Plastic is ubiquitous: we use it for life-saving medical devices, clothing, toys and cosmetics; we use it in agriculture and industry. But we also know the growing risk of plastic waste in the environment, landfills and the oceans.
For example, the amount of plastic that some fulmars accumulate in their stomachs during their lives is equivalent to 31 grams in humans - that would be a full plate. But although awareness of the negative consequences of plastic is growing, we are experiencing an unbroken boom in plastic production. 99 percent of the plastic is produced from fossil fuels; the climate-damaging emissions involved are enormous. And only nine percent of all plastic thrown away since 1950 has been recycled; instead, huge amounts of our plastic waste end up in dumps in Asian countries every day.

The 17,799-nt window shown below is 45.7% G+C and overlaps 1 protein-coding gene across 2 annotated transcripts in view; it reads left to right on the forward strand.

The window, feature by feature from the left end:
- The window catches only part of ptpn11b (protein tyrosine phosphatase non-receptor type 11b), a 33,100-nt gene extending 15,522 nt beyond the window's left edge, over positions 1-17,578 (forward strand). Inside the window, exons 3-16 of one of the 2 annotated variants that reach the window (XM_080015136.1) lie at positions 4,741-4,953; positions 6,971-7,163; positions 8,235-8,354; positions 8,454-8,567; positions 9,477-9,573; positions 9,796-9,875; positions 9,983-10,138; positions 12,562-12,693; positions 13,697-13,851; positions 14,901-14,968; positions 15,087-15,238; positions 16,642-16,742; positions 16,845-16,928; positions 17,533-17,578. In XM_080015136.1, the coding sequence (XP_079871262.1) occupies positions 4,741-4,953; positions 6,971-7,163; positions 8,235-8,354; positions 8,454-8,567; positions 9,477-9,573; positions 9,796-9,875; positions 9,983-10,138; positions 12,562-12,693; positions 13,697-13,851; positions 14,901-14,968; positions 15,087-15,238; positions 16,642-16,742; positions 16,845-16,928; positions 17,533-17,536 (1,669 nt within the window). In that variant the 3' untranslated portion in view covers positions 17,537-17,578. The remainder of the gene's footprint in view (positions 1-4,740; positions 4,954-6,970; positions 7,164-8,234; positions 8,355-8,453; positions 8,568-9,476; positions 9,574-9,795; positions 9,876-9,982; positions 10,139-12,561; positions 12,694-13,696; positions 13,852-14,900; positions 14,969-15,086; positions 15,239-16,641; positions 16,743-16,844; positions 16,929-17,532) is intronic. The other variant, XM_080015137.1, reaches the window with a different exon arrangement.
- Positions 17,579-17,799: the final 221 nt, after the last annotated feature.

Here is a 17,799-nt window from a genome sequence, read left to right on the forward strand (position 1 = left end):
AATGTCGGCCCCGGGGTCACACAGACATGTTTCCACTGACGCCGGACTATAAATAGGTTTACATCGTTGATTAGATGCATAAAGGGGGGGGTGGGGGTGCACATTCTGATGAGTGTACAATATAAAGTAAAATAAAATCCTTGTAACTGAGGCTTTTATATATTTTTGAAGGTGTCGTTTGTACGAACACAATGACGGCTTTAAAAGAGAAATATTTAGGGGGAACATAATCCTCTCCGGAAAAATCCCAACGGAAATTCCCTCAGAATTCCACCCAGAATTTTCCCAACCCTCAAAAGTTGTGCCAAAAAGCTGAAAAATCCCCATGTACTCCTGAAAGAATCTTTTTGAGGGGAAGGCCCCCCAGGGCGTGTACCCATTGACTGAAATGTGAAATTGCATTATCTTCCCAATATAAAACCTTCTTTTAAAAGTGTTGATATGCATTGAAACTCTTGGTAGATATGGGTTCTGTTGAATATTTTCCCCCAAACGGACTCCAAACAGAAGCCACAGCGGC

We have only just begun to understand the huge dimensions of this crisis. A change of course requires in-depth knowledge of the causes, interests, responsibilities and effects of the plastics crisis. The Plastics Atlas Asia Edition wants to offer exactly that in 20 chapters.